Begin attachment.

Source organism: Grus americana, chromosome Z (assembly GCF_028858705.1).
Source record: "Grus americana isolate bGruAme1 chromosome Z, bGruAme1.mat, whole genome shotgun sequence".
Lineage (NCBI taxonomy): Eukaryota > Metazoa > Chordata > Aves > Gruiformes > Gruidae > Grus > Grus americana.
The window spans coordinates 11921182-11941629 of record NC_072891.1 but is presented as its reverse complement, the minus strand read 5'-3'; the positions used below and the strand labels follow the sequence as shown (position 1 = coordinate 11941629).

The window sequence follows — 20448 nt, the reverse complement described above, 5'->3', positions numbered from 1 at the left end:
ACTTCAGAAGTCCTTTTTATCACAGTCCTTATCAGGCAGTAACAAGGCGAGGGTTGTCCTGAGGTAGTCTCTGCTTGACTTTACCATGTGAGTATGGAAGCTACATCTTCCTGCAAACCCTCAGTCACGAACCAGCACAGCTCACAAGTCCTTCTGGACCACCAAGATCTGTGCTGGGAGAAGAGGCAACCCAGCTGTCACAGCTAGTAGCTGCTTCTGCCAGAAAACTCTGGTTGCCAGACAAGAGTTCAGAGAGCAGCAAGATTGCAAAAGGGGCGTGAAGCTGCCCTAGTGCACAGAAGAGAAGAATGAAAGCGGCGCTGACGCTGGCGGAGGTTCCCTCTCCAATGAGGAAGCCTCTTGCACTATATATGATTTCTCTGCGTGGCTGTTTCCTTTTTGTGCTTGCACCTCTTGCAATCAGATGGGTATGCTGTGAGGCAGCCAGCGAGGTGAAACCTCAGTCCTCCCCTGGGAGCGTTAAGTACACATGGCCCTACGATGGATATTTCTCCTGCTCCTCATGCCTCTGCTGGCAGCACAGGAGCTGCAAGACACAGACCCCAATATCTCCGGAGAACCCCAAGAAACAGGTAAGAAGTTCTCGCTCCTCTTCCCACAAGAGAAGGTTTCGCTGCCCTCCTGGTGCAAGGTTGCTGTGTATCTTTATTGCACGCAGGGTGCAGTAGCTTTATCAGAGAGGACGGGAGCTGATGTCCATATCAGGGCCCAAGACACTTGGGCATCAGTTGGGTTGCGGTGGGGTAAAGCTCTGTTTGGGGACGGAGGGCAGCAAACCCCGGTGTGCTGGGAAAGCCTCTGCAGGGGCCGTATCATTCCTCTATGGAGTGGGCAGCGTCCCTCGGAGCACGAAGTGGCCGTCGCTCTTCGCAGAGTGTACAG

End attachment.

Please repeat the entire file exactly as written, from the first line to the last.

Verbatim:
Source organism: Grus americana, chromosome Z (assembly GCF_028858705.1).
Source record: "Grus americana isolate bGruAme1 chromosome Z, bGruAme1.mat, whole genome shotgun sequence".
Lineage (NCBI taxonomy): Eukaryota > Metazoa > Chordata > Aves > Gruiformes > Gruidae > Grus > Grus americana.
The window spans coordinates 11921182-11941629 of record NC_072891.1 but is presented as its reverse complement, the minus strand read 5'-3'; the positions used below and the strand labels follow the sequence as shown (position 1 = coordinate 11941629).

The window sequence follows — 20448 nt, the reverse complement described above, 5'->3', positions numbered from 1 at the left end:
ACTTCAGAAGTCCTTTTTATCACAGTCCTTATCAGGCAGTAACAAGGCGAGGGTTGTCCTGAGGTAGTCTCTGCTTGACTTTACCATGTGAGTATGGAAGCTACATCTTCCTGCAAACCCTCAGTCACGAACCAGCACAGCTCACAAGTCCTTCTGGACCACCAAGATCTGTGCTGGGAGAAGAGGCAACCCAGCTGTCACAGCTAGTAGCTGCTTCTGCCAGAAAACTCTGGTTGCCAGACAAGAGTTCAGAGAGCAGCAAGATTGCAAAAGGGGCGTGAAGCTGCCCTAGTGCACAGAAGAGAAGAATGAAAGCGGCGCTGACGCTGGCGGAGGTTCCCTCTCCAATGAGGAAGCCTCTTGCACTATATATGATTTCTCTGCGTGGCTGTTTCCTTTTTGTGCTTGCACCTCTTGCAATCAGATGGGTATGCTGTGAGGCAGCCAGCGAGGTGAAACCTCAGTCCTCCCCTGGGAGCGTTAAGTACACATGGCCCTACGATGGATATTTCTCCTGCTCCTCATGCCTCTGCTGGCAGCACAGGAGCTGCAAGACACAGACCCCAATATCTCCGGAGAACCCCAAGAAACAGGTAAGAAGTTCTCGCTCCTCTTCCCACAAGAGAAGGTTTCGCTGCCCTCCTGGTGCAAGGTTGCTGTGTATCTTTATTGCACGCAGGGTGCAGTAGCTTTATCAGAGAGGACGGGAGCTGATGTCCATATCAGGGCCCAAGACACTTGGGCATCAGTTGGGTTGCGGTGGGGTAAAGCTCTGTTTGGGGACGGAGGGCAGCAAACCCCGGTGTGCTGGGAAAGCCTCTGCAGGGGCCGTATCATTCCTCTATGGAGTGGGCAGCGTCCCTCGGAGCACGAAGTGGCCGTCGCTCTTCGCAGAGTGTACAG